Start live streaming using the Wowza Video REST API

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With only a few API calls and within a matter of minutes, you can set up and play your first stream on a customizable webpage hosted by Wowza Video™.

This tutorial walks you through using the Wowza Video REST API to deliver a stream from a video source to a player on a hosted page. You'll use a camera to capture a video stream that's pushed to the Wowza Video service for processing, and then the highest quality stream for each viewer's bandwidth is delivered to the player. Wowza Video handles the entire streaming and viewing experience.

And so you can integrate the full streaming workflow into your code-based solution, you'll learn how to programmatically start and stop your stream.

Before you start

This tutorial uses:

  • A JSON Web Token (JWT) for a Wowza Video account. If you don't have an account and want to use the free trial, see Wowza Video free trial for more information including trial limitations.
  • cURL, Postman, or another REST API client to make calls to the Wowza Video REST API. For information about installing and using your REST API client, refer to their documentation.

Tips for working through this tutorial:

  • Sample code — We use environment variables for your JWT in the cURL API request examples in this tutorial to make it easier for you to copy, paste, and run commands in your Terminal or Command Prompt window. After you get your JWT in step 1, you can set the environment variable on your computer so you don't have to manually replace the variablesin the sample code. See Tools for testing the API for instructions.

    If you don't set environment variable for these values, you'll need to manually enter the correct value in the code samples throughout this tutorial.
  • Learning more about the API — We've provided working code samples throughout this tutorial that you can execute as presented. However, you should explore the full API reference documentation to learn about the other objects and values you can use to customize requests. 

    We've made it easy for you to do that exploration by providing a link to the API reference documentation before each request sample.

1. Get your access token

You'll use an access token, also called a JSON Web Token, to authenticate yourself when you make calls to the REST API. The token identifies the Wowza Video account and specific user making the API requests.

There are two types of access tokens:

  • Personal access tokens — Available to all users with a Wowza Video license. These tokens are specific to a user and can be used in API calls to do quick tests or manual actions that don't need to persist if the user leaves the organization.  
  • System access tokens — Available to organization owners. These tokens are specific to the organization and transcend individual users who come into and leave an organization. For this reason, system access tokens are best used for integrations that go into production environments and need to persist after specific users leave an organization.

Generate the token in the Wowza Video user interface.

  1. In the menu bar, click your user name and choose Account Settings.
  2. Make sure you're on the API Access tab, and then click Token Management in the Wowza API Authentication is Changing banner.

  3. In the Token Management portal, add a new token. Choose a personal access token or, if you're an organization owner, a system token. If you're an organization member who needs a system-level token that needs to persists, reach out to your organization owner.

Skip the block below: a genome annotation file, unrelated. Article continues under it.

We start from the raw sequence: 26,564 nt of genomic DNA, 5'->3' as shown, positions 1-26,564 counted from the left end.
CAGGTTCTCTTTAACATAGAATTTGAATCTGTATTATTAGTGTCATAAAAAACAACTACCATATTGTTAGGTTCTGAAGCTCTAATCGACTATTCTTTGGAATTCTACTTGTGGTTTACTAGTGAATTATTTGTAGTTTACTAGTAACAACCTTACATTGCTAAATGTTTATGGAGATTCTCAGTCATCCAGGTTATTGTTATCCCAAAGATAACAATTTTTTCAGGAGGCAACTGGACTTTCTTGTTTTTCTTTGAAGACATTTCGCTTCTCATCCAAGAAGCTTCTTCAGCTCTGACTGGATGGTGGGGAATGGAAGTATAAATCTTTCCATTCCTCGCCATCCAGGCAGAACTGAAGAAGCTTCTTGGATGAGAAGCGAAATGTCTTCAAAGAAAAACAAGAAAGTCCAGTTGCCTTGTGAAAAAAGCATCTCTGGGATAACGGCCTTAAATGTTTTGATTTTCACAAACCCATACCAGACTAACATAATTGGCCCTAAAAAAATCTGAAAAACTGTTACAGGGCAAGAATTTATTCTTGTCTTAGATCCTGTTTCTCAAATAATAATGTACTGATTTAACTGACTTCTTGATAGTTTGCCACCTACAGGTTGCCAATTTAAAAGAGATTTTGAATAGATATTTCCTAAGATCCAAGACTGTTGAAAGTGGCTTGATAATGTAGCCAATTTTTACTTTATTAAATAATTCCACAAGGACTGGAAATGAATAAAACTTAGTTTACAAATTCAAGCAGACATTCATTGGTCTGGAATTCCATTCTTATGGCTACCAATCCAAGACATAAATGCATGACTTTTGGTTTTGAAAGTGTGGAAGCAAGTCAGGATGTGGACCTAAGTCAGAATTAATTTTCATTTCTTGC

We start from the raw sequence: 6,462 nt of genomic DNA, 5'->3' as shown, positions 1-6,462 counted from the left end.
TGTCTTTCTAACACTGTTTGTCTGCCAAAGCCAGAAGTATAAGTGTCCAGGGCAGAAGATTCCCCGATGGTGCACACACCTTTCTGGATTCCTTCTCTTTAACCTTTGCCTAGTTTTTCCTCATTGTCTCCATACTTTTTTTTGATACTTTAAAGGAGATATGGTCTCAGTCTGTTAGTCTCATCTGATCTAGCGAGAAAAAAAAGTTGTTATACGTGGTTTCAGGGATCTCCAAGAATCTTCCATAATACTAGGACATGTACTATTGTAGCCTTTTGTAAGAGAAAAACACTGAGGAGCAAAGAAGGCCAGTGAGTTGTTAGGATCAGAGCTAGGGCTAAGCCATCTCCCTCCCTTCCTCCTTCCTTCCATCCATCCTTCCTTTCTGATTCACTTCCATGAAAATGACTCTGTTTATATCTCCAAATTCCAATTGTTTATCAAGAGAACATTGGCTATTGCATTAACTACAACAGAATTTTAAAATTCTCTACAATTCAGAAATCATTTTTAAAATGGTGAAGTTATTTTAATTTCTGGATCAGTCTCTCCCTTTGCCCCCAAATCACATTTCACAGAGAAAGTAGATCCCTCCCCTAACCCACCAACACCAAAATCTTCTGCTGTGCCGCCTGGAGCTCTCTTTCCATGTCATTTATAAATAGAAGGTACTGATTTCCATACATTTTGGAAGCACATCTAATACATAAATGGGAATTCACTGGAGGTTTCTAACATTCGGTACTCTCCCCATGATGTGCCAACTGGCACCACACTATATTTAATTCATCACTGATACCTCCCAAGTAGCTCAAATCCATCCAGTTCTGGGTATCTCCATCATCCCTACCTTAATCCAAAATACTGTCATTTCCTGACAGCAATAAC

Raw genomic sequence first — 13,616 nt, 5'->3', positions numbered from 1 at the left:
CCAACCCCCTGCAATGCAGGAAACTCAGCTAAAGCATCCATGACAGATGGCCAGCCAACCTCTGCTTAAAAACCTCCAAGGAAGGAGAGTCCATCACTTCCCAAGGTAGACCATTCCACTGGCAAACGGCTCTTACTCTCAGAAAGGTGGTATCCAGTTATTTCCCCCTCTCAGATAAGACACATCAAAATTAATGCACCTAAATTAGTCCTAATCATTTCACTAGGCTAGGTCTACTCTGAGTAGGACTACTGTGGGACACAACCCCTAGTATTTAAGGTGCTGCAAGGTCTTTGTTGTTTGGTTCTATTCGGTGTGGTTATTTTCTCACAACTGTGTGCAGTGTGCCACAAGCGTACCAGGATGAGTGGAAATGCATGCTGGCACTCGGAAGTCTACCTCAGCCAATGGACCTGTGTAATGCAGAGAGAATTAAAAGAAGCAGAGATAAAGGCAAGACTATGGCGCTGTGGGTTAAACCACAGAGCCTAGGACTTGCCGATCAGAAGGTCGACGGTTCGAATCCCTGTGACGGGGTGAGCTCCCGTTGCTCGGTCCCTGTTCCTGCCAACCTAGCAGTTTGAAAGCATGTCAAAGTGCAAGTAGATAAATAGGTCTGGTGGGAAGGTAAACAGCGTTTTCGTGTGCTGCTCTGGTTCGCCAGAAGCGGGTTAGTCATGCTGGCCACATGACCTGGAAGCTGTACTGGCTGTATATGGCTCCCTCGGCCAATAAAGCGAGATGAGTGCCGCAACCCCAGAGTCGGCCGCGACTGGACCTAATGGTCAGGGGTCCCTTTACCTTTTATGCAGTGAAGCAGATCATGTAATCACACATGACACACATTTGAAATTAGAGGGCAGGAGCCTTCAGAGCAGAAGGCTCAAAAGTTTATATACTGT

Make sure you copy the token and store it in a safe location; you won't see the token again later.

Learn more

2. Create a live stream

The quickest way to your first broadcast is with a live stream. In Wowza Video, a live stream automatically handles a lot of the configuration and processing necessary to provide your stream to a global audience.

In a single API call, you'll:

  • specify how the video connects with Wowza Video
  • set up a webpage hosted by Wowza that you'll send your viewers to
  • configure the generated player, embedded in the hosted page, that viewers will use to watch the stream

To create a live stream that receives a WebRTC source, generates a player, and configures a hosted page, copy the following sample code and send it as a POST request, using cURL or Postman, to the /live_streams endpoint.

Tip: See Tools for testing the API for more information about using a REST API client to send requests.

For the purpose of this tutorial, you can use the sample code below as it is, with the following changes:

  • Replace ${WV_JWT} with the value you noted in the previous step. If you've set your environment variables for this value, as suggested in the Before you start section, you don't have to make any changes.

Sample request

Endpoint Reference

curl -X POST \
-H "Content-Type: application/json" \
-H "Authorization: Bearer ${WV_JWT}" \
-d '{
   "live_stream": {
     "aspect_ratio_height": 720,
     "aspect_ratio_width": 1280,
     "billing_mode": "pay_as_you_go",
     "broadcast_location": "us_west_california",
     "delivery_method": "push",
     "encoder": "other_webrtc",
     "name": "MyLiveStream",
     "transcoder_type": "transcoded"
}' ""

Sample response

The response includes:

  • An ID that identifies the live stream. You'll use this ID in later steps to complete actions on the live stream.
  • Source connection information that you'll use to configure the WebRTC publish page as the source for the live stream. You'll complete this configuration in the next step.
  • Information about the hosted page and player that will be generated. We didn't explicitly include configuration details for the hosted page or the player in the request, instead, we relied on the default values. If unspecified:
    • The default value for enabled in the hosted_page object is true.
    • The default value for type in the player object is wowza_flowplayer for Wowza Video subscribers or original_html5 for other subscribers.
      Note: You're a Wowza Video subscriber if you have access to Asset Management and Historic and Live Analytics in the Wowza Video user interface.